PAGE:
Board game review: Warparty and Julius Caesar offer epic scope and strategy
Lock 'N Load Publishing
Two war board games offer the promise of cunning strategy and epic adventure: Warparty from Lock 'N Load Publishing, and Julius Caesar from Columbia Games.
In Warparty, two to four players take on the roles of the noble "Humans and Dwarves," or the evil "Undead and Goblins" in a fantasy realm. Each group starts out in one of the four corners of the board, then gradually begins to expand its borders with basic infantry units. As players conquer more territories they acquire more wealth, which can be spent on more units or upgrades to their home city.
Players can also buy heroes, powerful units that can be used to enter dungeons and fight monsters, or can be used in battle to smash enemies. Heroes gain experience points, which allow them to become stronger, and gain cards, which they can play to enhance their power. Players can also use their wealth to found new cities to use as bases for future assaults or for defending the homeland.
In dice-rolling combat, units are organized into rows,(infantry in the first row, archers in the second, heroes in the third), and each unit has the ability to defend itself from an opponent's hits.
The game ends when one team has 50 economic points more than its opponents, or at the end of 12 game rounds, where victory points for cities built and destroyed determines the victor.
The above description is the barest overview of the rules, and does not even come close to communicating the epic scope and thrilling drama of this game. On its surface, the game resembles in mechanics many other war games on the market, such as Axis & Allies and Conquest of Nerath, and yet Warparty manages to create something that feels new and fresh.
The fact that the teams move at the same time makes for a fast-paced, kinetic experience, and various hero cards with their multitude of powers offer a plethora of strategic choices. The ability for units to defend themselves is a wonderful touch, ensuring that an enemy's attack doesn't necessarily mean the end for your unit. It is a unique mechanic that adds a world of dynamic tension to every roll of the dice.
A truly fun, exciting and uncommon gaming experience, players will really take to this game. Spectacular artwork, theme, and game play make Warparty an easy recommendation, and just may be a contender for best board game of the year.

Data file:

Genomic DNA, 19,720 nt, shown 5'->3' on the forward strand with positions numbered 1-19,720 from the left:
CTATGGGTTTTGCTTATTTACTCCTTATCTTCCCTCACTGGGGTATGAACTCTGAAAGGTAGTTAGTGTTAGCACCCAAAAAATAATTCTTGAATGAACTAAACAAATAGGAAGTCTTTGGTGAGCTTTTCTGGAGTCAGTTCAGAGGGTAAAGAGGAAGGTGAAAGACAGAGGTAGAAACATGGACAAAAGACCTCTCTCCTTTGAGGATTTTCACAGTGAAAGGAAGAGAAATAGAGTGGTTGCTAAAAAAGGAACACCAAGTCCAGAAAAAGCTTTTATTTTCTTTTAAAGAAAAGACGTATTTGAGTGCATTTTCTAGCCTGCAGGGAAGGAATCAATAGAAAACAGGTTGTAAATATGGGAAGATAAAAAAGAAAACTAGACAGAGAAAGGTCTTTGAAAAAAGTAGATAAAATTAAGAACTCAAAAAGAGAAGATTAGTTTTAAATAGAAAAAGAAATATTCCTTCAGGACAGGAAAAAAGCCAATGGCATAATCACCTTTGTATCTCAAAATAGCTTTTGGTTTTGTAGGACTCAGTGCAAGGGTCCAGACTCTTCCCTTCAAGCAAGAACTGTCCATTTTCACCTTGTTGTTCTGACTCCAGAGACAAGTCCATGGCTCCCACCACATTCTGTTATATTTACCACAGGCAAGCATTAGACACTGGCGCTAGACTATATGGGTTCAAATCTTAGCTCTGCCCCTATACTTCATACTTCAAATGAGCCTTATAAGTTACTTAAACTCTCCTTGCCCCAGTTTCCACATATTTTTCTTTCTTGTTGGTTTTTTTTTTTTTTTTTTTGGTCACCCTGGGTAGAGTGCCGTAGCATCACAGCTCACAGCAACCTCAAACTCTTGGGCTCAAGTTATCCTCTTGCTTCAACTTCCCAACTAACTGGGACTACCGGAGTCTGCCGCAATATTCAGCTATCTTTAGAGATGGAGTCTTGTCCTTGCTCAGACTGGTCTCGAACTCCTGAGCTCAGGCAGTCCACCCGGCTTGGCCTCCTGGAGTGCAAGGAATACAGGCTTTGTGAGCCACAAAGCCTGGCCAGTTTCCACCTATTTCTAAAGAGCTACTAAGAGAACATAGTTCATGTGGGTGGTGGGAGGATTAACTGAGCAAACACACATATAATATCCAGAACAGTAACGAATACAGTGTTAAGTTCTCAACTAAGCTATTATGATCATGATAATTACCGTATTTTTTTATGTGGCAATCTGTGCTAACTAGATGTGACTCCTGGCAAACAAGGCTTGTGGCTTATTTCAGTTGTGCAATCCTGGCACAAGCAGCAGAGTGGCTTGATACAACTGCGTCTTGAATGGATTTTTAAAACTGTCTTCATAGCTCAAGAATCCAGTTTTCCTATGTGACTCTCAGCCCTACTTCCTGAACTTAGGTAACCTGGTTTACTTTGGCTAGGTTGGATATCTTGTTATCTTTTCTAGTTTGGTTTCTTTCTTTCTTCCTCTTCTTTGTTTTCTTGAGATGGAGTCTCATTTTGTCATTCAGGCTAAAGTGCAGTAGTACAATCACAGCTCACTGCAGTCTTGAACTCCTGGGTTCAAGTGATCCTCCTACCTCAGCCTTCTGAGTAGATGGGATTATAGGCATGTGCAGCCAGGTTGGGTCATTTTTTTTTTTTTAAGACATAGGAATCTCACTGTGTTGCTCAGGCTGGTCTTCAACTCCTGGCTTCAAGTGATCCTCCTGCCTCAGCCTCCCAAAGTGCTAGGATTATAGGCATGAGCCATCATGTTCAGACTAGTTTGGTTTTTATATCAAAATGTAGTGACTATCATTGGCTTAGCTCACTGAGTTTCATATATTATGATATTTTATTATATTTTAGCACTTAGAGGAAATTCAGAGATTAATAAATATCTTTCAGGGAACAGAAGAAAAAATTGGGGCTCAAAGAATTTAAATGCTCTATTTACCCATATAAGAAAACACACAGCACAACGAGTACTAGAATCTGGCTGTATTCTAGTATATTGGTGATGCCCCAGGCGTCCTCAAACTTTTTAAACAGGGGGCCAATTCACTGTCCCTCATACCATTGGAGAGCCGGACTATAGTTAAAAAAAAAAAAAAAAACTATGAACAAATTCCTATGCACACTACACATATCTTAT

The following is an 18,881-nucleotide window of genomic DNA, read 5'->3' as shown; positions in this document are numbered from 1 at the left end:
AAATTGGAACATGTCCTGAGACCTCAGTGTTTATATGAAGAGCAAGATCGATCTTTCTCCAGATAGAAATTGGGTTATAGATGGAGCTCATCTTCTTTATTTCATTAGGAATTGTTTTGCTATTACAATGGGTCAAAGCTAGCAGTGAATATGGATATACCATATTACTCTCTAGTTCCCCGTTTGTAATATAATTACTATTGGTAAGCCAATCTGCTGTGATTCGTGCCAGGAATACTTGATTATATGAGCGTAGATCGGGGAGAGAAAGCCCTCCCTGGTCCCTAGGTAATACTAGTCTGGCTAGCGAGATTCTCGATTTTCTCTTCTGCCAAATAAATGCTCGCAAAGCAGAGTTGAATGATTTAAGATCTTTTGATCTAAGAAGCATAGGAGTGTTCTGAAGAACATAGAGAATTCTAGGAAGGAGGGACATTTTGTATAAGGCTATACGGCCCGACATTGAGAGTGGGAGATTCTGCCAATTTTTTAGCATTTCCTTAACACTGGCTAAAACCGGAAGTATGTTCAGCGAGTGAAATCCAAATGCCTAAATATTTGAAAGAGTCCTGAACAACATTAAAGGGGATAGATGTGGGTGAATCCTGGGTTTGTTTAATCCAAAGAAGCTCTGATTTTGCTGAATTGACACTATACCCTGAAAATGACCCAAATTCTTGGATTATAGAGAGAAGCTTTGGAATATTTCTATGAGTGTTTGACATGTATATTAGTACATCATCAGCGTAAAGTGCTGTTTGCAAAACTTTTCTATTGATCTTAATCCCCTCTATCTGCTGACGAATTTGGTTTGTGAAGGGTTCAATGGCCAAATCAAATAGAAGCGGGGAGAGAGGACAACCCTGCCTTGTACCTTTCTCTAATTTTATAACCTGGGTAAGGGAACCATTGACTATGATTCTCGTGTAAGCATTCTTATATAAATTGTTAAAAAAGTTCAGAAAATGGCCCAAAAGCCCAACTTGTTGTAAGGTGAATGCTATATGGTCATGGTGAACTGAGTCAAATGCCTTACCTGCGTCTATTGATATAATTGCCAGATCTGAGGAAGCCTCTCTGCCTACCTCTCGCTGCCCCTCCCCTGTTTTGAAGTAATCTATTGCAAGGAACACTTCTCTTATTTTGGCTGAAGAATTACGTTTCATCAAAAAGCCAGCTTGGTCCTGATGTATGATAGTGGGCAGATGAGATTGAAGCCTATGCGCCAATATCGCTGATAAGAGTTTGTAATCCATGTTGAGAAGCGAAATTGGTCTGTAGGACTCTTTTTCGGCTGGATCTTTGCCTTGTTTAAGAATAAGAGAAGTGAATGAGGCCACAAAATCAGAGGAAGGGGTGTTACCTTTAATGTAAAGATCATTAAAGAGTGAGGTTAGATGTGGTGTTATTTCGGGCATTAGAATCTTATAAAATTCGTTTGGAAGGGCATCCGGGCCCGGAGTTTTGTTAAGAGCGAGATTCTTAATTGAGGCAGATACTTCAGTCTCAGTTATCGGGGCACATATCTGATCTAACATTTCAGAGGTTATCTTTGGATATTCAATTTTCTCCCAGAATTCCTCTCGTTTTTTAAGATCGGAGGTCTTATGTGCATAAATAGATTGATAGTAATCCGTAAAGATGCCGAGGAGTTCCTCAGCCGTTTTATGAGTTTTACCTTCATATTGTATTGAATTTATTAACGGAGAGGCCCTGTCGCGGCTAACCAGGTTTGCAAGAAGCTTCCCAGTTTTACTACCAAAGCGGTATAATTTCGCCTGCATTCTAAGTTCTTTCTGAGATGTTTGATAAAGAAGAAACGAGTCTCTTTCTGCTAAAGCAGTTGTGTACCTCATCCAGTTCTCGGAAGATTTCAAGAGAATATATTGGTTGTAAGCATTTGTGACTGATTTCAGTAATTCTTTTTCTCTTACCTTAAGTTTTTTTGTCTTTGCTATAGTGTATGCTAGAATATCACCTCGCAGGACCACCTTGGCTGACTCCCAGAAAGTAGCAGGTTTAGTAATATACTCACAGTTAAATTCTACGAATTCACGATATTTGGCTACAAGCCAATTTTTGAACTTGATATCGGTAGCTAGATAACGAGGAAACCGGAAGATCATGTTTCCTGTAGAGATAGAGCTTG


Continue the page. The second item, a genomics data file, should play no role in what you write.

The Roman Civil War between Caesar and Pompey is the setting for Julius Caesar, which uses blocks to represent Roman legions, leaders and fleets on a map of Rome's Mediterranean empire. Two players assume the role of one of the Roman antagonists and must defeat their opponent by capturing cities and leaders to gain victory points. The game is over when one player has accumulated 10 victory points, or after five game rounds.
At the beginning of each turn players are dealt cards that allow them to move armies or levy new forces. A levy can either bring new block units into the game (at designated cities for each unit), or heal hit points on existing units. Some cards represent the various Roman deities, which give players special powers or the ability to play dirty tricks on their opponent.
Blocks are placed upright, facing only their player, adding a fog of war element to the game. When units do battle they are revealed, and each unit's initiative rating determines when it fires in battle. Combat is not simultaneous, so units destroyed early do not get a chance to fire back. Hit points are tracked by rotating the block.
After five card rounds have been played, a winter phase allows players to check if victory conditions have been met, and naval units must return to port.
Julius Caesar is a fun and engaging war game that succeeds largely through a combination of its deep strategy and relative simplicity. The theme works really well here as history unfolds in new and exciting ways. The dice-rolling battles are intense, and the block mechanic is easy to learn and a lot of fun to play.
Games like Julius Caesar also can provide a great introduction to important historical topics for players, and that is always a plus. If you like historical war gaming or are new to the hobby you won't be disappointed with Julius Caesar.
Both games are recommended for ages 12 and up and play in less than three hours.
Cody K. Carlson holds a master's degree in history from the University of Utah and currently teaches at SLCC. Cody has also appeared on many local stages including Hale Center Theater and Off Broadway Theater. Email: firstname.lastname@example.org
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